That point I realized when to stop dwelling too much on the details and when to look at the larger picture. When and what to focus the energy on.
On Simple design
Keeping it simple in mechanical design is often the most difficult task.
It’s easy to make designs more complex by adding parts here and there. But simplicity , cleverness, elegance is rare
On engineering drawing not only being about standards, rules
Making an engineering drawing or manufacturing drawing is not only about standards and rules but about conveying design intent, communicating information with clarity to one who is not aware about the design.
- Selecting views and details which help in preparing the manufacturing and inspection plan.
- Setting tolerancing schemes which point to functional importance of the features on the drawing.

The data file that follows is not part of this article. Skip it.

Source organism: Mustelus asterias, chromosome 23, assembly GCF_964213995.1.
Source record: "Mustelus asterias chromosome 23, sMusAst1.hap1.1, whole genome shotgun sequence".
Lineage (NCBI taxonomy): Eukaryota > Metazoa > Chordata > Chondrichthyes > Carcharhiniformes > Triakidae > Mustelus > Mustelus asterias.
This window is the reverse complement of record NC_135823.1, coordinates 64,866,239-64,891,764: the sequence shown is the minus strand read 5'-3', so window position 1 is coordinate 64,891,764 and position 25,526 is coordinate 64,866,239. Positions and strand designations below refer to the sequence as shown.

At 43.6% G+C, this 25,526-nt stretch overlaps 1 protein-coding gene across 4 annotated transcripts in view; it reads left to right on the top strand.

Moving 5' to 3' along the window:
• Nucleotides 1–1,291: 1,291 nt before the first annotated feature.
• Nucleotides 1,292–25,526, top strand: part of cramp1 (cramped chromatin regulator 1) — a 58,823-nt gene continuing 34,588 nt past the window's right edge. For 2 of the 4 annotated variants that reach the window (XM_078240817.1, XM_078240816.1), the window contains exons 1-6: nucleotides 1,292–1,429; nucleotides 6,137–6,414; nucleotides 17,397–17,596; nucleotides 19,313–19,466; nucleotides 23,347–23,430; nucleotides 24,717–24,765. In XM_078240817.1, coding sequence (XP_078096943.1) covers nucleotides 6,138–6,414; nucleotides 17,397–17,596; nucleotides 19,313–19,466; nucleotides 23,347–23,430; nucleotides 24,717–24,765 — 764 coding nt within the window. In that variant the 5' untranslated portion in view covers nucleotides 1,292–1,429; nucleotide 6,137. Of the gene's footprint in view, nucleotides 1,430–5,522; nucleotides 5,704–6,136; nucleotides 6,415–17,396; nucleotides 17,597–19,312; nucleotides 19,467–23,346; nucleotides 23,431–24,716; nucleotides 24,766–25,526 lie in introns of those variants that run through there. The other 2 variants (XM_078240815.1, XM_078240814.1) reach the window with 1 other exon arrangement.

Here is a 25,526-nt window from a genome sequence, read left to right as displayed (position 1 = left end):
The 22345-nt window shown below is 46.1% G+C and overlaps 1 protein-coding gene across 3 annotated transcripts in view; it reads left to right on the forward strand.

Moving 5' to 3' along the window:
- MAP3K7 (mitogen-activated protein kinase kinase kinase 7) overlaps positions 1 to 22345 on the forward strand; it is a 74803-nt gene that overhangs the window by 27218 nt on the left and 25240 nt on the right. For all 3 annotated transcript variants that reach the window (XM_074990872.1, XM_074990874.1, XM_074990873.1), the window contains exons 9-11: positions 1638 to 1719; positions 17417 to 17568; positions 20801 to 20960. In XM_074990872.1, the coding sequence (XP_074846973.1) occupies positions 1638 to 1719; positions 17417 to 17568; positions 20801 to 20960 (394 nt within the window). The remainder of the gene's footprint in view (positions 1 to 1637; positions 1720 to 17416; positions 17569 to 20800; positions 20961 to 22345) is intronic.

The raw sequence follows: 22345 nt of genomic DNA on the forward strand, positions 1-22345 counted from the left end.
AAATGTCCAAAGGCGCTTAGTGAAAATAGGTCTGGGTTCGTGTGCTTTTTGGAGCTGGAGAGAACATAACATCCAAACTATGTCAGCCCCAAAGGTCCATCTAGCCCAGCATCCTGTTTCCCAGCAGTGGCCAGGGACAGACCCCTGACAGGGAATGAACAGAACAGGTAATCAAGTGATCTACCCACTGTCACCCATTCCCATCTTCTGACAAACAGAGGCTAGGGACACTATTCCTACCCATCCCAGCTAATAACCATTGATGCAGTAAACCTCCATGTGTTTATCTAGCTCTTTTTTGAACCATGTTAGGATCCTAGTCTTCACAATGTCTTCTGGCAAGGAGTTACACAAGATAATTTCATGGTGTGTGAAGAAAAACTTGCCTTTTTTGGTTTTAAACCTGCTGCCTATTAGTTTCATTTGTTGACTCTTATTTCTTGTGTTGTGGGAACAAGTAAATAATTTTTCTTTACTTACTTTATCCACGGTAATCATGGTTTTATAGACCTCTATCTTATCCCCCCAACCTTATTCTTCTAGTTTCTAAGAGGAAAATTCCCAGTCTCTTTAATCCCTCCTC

- Highlighting key characteristics and features of designs
- Reducing ambiguity
On Use of simulation in Design
Simulation has become very easy for design engineers. A great tool in the hands of the thoughtful designer. But also can be mis-used (Garbage in Garbage out ) or over-used.
Meaningful simulation and analysis is based on Design decisions made off of it.
Colorful plots make for good presentations but without insight and inference they are useless.
On design sometimes just being a series of selections
Occasionally, design can be just a series a selection or decisions made to develop a configuration.
Having the requisite background knowledge to make informed decisions and have confidence to back them up is key.
Every design problem doesn’t require us to re-invent the wheel.